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Bank of Japan Governor Masaaki Shirakawa attends a news conference at the central bank in Tokyo on Oct. 5. (ISSEI KATO/Issei Kato/Reuters)
Bank of Japan Governor Masaaki Shirakawa attends a news conference at the central bank in Tokyo on Oct. 5. (ISSEI KATO/Issei Kato/Reuters)

Economy Lab

In Japan, no such thing as zero % rates Add to ...

Break out the party hats and balloons. The Bank of Japan has taken the markets by surprise, lowering its policy interest rate to a range of zero to 0.1 per cent and vowing to leave it there until deflation is defeated.

As the old level was already 0.1 per cent, this is what analysts like to call a symbolic gesture of little real value.



It follows in a long line of tepid half-measures adopted by Japanese officials over the past 15 years to wipe out economy-killing deflation. Speaking of which, the deflation rate of at least 1.5 per cent means that real interest rates are comparable to those in the U.S. Which helps explain why the yen remains so strong and actually rose again today, even after the Japanese went to zero.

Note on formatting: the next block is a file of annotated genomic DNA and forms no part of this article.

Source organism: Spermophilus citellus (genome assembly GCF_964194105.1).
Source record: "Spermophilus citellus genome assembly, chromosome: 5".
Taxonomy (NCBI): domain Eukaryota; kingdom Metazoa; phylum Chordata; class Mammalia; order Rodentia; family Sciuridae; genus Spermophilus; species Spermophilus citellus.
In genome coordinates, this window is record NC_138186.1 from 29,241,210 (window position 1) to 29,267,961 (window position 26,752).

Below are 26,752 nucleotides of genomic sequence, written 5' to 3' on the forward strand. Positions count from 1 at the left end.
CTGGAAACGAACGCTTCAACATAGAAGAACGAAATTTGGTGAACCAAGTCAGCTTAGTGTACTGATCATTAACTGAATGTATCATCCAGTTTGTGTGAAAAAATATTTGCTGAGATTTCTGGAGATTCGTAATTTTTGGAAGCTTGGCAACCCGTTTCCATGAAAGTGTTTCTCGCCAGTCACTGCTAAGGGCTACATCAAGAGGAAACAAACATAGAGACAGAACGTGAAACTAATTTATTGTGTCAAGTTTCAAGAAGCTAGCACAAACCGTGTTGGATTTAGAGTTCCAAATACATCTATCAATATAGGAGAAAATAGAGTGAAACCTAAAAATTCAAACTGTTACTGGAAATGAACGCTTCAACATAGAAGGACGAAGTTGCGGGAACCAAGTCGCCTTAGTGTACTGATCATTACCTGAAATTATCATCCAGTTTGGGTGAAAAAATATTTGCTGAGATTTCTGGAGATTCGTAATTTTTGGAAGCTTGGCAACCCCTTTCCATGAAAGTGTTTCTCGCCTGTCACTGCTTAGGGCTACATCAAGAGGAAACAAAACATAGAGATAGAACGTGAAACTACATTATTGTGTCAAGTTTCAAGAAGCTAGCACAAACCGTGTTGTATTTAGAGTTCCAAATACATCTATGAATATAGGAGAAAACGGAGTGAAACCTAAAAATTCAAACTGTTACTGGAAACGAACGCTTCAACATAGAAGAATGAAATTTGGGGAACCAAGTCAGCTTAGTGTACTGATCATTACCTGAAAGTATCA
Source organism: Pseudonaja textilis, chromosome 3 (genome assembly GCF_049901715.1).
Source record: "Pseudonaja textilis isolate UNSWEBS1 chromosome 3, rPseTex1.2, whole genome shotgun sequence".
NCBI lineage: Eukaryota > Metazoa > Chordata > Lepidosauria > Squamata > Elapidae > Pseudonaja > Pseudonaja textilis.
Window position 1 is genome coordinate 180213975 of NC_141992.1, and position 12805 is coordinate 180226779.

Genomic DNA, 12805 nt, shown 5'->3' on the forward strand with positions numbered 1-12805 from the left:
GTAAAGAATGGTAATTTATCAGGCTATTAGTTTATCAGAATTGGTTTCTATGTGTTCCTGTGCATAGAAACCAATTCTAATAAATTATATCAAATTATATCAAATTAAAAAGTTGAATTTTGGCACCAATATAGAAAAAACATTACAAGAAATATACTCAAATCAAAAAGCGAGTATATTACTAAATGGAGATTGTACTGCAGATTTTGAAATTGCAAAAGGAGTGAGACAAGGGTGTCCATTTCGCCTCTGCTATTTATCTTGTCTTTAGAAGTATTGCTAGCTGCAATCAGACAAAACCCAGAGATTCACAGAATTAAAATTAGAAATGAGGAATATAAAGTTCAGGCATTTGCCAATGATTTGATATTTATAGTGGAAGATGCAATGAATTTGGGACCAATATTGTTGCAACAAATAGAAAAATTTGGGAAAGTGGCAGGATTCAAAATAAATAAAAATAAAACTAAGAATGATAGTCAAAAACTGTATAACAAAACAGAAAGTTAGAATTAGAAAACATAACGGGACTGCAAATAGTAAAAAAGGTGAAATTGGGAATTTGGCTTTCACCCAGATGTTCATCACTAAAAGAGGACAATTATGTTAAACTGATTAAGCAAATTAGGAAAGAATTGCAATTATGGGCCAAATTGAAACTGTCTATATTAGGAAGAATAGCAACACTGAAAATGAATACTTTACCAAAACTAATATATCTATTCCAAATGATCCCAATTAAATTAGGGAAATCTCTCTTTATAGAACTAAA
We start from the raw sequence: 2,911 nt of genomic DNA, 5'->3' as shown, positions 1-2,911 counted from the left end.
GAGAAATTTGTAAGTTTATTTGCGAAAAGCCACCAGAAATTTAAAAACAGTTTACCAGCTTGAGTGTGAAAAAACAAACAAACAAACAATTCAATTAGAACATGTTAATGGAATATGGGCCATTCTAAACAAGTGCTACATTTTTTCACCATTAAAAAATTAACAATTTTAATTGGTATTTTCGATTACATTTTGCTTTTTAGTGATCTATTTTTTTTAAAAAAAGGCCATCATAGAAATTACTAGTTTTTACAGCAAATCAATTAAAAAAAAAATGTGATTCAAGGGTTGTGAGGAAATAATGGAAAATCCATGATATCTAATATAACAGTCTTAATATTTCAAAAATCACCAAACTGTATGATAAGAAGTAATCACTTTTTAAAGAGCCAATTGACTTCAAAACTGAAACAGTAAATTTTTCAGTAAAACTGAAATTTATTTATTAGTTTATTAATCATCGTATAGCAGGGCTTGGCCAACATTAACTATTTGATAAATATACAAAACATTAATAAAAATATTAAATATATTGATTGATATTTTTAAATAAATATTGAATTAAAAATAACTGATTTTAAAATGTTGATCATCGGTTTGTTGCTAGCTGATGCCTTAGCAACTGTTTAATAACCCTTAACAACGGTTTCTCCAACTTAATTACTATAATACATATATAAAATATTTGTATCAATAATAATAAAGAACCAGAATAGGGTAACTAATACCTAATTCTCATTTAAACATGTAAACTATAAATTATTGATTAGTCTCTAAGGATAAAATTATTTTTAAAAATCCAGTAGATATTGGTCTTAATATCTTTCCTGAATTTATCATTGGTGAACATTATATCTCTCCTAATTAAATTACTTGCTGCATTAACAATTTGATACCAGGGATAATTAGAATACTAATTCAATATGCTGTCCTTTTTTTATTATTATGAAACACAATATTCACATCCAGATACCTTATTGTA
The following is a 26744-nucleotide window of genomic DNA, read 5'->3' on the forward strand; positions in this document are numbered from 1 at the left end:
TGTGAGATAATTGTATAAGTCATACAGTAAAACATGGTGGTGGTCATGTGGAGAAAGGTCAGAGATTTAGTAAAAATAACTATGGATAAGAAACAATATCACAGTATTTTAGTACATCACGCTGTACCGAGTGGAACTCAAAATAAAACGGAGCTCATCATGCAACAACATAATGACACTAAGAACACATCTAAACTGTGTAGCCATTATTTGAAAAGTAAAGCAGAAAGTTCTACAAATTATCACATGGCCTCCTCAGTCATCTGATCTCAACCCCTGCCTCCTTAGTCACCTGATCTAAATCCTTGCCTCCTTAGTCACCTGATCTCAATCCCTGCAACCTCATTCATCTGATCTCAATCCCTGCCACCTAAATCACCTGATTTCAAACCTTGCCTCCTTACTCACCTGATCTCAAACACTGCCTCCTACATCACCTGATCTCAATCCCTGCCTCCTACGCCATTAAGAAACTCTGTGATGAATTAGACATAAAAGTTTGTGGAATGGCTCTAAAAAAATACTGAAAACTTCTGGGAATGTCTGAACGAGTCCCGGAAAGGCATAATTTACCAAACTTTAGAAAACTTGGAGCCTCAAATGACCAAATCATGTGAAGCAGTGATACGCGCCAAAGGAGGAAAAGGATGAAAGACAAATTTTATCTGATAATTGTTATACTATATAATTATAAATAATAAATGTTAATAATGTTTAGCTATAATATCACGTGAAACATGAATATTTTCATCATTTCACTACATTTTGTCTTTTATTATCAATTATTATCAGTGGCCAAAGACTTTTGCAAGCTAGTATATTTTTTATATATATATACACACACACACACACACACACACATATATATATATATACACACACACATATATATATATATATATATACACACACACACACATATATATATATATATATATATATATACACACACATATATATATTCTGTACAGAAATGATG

The BoJ also outlined slightly bolder quantitative easing plans, including a temporary fund to buy government bonds but also corporate debt, exchange-traded funds and Japanese REITs. The amount being set aside for such unusual intervention in the private-sector part of the market is a relatively paltry ¥1.5-trillion. But the stage is now set for a more aggressive Bank of Japan (that's not an adjective you typically see beside this central bank) to become a major market player if the economy keeps struggling just to tread water.

The real solution to the mess, outlined years ago for the Japanese by Ben Bernanke, of all people, is to print scads of money and re-inflate their economy. They should adopt a formal average inflation target and do whatever is necessary to achieve it. Which will mean spending trillions more than the BoJ currently contemplates.

 

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